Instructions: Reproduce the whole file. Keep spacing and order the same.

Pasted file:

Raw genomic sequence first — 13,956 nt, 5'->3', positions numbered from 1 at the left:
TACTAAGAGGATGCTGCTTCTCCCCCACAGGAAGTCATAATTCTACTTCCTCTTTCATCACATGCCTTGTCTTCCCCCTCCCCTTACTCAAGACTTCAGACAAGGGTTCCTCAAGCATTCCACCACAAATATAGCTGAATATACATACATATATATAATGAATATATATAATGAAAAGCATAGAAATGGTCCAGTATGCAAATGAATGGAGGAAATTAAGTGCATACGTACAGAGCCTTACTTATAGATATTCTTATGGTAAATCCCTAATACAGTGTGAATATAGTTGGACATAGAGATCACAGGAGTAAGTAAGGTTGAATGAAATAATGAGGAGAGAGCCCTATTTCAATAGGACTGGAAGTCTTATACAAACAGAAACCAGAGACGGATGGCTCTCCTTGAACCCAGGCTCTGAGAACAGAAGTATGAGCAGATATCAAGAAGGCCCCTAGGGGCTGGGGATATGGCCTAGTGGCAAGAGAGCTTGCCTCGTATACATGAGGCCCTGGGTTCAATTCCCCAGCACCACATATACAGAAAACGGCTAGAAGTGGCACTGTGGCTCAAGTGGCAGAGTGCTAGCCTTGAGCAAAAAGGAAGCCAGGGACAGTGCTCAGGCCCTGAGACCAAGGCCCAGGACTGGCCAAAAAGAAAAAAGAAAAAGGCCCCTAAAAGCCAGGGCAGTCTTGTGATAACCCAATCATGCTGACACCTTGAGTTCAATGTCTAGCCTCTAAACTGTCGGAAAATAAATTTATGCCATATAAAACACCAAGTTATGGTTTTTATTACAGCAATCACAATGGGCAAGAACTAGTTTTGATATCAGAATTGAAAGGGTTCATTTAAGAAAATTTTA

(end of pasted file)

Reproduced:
Raw genomic sequence first — 13,956 nt, 5'->3', positions numbered from 1 at the left:
TACTAAGAGGATGCTGCTTCTCCCCCACAGGAAGTCATAATTCTACTTCCTCTTTCATCACATGCCTTGTCTTCCCCCTCCCCTTACTCAAGACTTCAGACAAGGGTTCCTCAAGCATTCCACCACAAATATAGCTGAATATACATACATATATATAATGAATATATATAATGAAAAGCATAGAAATGGTCCAGTATGCAAATGAATGGAGGAAATTAAGTGCATACGTACAGAGCCTTACTTATAGATATTCTTATGGTAAATCCCTAATACAGTGTGAATATAGTTGGACATAGAGATCACAGGAGTAAGTAAGGTTGAATGAAATAATGAGGAGAGAGCCCTATTTCAATAGGACTGGAAGTCTTATACAAACAGAAACCAGAGACGGATGGCTCTCCTTGAACCCAGGCTCTGAGAACAGAAGTATGAGCAGATATCAAGAAGGCCCCTAGGGGCTGGGGATATGGCCTAGTGGCAAGAGAGCTTGCCTCGTATACATGAGGCCCTGGGTTCAATTCCCCAGCACCACATATACAGAAAACGGCTAGAAGTGGCACTGTGGCTCAAGTGGCAGAGTGCTAGCCTTGAGCAAAAAGGAAGCCAGGGACAGTGCTCAGGCCCTGAGACCAAGGCCCAGGACTGGCCAAAAAGAAAAAAGAAAAAGGCCCCTAAAAGCCAGGGCAGTCTTGTGATAACCCAATCATGCTGACACCTTGAGTTCAATGTCTAGCCTCTAAACTGTCGGAAAATAAATTTATGCCATATAAAACACCAAGTTATGGTTTTTATTACAGCAATCACAATGGGCAAGAACTAGTTTTGATATCAGAATTGAAAGGGTTCATTTAAGAAAATTTTA